Norway’s state-controlled oil company plans to cut greenhouse gas emissions by 40% in the coming decade and to near zero by 2050, potentially allowing the country to keep pumping crude even as it works to meet its international climate obligations.

Equinor CEO Eldar Saetre told Reuters the plan could also give the company a competitive advantage as the industry faces rising costs for climate warming emissions.

Norway is western Europe’s top oil and gas exporter. It has used the proceeds from these sales to build the world’s largest sovereign wealth fund, worth more than $1 trillion.

Equinor and its partners plan to invest about 50 billion crowns (US$5.7 billion) by 2030 to cut emissions to an annual rate of about 8 million tonnes at offshore fields and onshore plants in Norway from 13 million tonnes in 2018, the company said.

The initial cuts will primarily come through replacing electricity from gas turbines with renewable energy at major installations, including offshore wind turbines and hydroelectric power via subsea cables.

Later, they will come from measures such as consolidating infrastructure and developing new technologies, it added.

“We are convinced that [cutting] the CO2 emissions from the production process is going to be a competitive factor, increasingly so in the future,” Saetre said on the sidelines of a news conference.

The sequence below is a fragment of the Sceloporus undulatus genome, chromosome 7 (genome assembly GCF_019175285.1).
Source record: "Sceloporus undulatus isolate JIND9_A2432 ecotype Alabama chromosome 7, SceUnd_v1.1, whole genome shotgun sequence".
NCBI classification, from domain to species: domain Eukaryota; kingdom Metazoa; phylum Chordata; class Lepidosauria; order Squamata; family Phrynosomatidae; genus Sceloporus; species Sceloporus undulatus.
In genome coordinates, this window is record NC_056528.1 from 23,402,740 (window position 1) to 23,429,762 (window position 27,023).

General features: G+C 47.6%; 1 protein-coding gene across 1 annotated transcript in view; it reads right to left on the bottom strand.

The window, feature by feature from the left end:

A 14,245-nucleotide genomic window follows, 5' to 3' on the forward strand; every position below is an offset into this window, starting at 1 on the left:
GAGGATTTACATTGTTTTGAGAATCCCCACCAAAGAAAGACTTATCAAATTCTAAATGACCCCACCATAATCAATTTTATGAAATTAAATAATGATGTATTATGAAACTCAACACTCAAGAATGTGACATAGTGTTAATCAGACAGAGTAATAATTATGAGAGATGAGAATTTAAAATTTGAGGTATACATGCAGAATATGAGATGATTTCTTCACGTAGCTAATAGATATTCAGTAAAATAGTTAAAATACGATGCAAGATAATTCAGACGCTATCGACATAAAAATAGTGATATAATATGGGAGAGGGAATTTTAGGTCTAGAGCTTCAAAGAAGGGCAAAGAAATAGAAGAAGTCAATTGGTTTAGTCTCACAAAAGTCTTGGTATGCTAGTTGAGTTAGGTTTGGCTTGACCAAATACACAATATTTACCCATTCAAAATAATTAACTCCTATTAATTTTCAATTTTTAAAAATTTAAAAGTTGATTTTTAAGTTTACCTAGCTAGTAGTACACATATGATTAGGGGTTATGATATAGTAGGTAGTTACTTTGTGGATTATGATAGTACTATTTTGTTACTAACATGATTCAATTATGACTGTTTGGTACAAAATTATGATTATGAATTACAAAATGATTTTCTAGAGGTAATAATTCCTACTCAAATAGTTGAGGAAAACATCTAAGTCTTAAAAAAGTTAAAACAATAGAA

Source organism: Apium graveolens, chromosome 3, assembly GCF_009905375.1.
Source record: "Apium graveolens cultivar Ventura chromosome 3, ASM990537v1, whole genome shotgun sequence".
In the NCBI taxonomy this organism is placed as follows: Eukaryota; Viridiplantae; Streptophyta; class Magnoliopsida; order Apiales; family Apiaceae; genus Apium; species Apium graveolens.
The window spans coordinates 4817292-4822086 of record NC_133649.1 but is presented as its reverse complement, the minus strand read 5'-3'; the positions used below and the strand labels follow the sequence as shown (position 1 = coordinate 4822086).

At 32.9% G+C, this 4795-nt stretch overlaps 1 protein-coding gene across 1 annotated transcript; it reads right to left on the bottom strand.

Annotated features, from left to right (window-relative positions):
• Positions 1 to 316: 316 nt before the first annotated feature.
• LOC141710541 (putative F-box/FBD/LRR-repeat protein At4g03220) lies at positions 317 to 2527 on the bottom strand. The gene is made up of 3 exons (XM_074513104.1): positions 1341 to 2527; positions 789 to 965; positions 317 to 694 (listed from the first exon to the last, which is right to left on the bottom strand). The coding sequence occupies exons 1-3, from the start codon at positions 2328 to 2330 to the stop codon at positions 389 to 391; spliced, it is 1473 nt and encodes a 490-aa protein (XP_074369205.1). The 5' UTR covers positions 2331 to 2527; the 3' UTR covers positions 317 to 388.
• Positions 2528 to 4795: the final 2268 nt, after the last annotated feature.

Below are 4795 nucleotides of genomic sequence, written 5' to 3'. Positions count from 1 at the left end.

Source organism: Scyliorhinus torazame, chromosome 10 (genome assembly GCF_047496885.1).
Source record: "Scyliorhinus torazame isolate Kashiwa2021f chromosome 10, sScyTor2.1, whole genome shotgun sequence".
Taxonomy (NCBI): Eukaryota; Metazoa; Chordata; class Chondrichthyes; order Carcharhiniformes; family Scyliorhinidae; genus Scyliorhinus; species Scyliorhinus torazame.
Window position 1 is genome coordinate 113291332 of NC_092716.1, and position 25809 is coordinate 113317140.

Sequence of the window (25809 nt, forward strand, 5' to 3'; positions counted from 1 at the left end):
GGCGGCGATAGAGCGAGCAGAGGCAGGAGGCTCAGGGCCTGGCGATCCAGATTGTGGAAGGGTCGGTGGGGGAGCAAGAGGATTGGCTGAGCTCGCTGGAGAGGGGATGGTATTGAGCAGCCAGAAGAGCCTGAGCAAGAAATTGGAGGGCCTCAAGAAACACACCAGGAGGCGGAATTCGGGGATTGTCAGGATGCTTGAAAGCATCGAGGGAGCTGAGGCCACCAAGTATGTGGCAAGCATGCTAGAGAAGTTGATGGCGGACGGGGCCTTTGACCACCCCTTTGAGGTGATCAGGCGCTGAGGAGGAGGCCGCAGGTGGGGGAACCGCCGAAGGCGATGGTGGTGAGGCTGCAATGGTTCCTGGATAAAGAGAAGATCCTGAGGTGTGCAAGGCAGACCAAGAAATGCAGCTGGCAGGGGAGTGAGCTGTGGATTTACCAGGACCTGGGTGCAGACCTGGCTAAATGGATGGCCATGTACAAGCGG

“There will be regulation of these emissions and also taxes associated with it ... it is mainly about avoiding cost and creating a competitive situation,” he said.

Oil and natural gas generate about half of Norway’s export revenue and some 25% of the country’s CO2 emissions.

Under the 2015 Paris climate agreement, almost 200 governments agreed to cut emissions to help avert more floods, droughts and rising sea levels.

Equinor has argued that slashing emissions from the production process should allow it to continue to pump for decades to come, even though the final consumption of its oil and gas will continue to emit greenhouse gases.

The company has said it expects Norway’s petroleum output, based on current resources, to fall by more than half by 2050, but environmental campaigners argue this will not be sufficient.

“Too little, too late. In 2050 there can't be any oil extraction from Norway’s continental shelf,” tweeted Andreas Radoey, a board member at NGO Nature and Youth.

Saetre said oil and gas would still be needed in the coming decades.

“I have seen no [climate] scenario that takes out oil and gas completely, so there will be oil and gas—significantly less than today, but the consumption of what it will be used for will be slightly different,” he said.